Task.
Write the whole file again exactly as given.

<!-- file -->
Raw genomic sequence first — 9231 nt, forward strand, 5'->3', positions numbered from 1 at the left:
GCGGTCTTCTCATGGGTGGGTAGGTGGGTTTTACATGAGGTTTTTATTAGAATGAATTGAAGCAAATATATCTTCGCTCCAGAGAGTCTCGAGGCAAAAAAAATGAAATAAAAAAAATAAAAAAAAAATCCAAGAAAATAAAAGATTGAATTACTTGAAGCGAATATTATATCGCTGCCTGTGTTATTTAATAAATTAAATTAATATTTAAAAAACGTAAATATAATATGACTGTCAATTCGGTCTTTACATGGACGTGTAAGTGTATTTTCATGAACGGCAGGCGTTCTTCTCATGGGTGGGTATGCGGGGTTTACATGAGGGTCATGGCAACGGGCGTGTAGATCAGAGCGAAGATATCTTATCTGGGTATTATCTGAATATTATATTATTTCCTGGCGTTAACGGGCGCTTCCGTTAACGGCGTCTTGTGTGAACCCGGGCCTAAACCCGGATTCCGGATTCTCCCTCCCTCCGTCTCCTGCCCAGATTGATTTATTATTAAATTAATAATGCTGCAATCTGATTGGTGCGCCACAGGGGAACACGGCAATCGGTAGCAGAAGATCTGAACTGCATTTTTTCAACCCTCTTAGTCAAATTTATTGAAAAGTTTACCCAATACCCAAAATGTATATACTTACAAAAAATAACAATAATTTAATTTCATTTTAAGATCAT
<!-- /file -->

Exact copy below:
Raw genomic sequence first — 9231 nt, forward strand, 5'->3', positions numbered from 1 at the left:
GCGGTCTTCTCATGGGTGGGTAGGTGGGTTTTACATGAGGTTTTTATTAGAATGAATTGAAGCAAATATATCTTCGCTCCAGAGAGTCTCGAGGCAAAAAAAATGAAATAAAAAAAATAAAAAAAAAATCCAAGAAAATAAAAGATTGAATTACTTGAAGCGAATATTATATCGCTGCCTGTGTTATTTAATAAATTAAATTAATATTTAAAAAACGTAAATATAATATGACTGTCAATTCGGTCTTTACATGGACGTGTAAGTGTATTTTCATGAACGGCAGGCGTTCTTCTCATGGGTGGGTATGCGGGGTTTACATGAGGGTCATGGCAACGGGCGTGTAGATCAGAGCGAAGATATCTTATCTGGGTATTATCTGAATATTATATTATTTCCTGGCGTTAACGGGCGCTTCCGTTAACGGCGTCTTGTGTGAACCCGGGCCTAAACCCGGATTCCGGATTCTCCCTCCCTCCGTCTCCTGCCCAGATTGATTTATTATTAAATTAATAATGCTGCAATCTGATTGGTGCGCCACAGGGGAACACGGCAATCGGTAGCAGAAGATCTGAACTGCATTTTTTCAACCCTCTTAGTCAAATTTATTGAAAAGTTTACCCAATACCCAAAATGTATATACTTACAAAAAATAACAATAATTTAATTTCATTTTAAGATCAT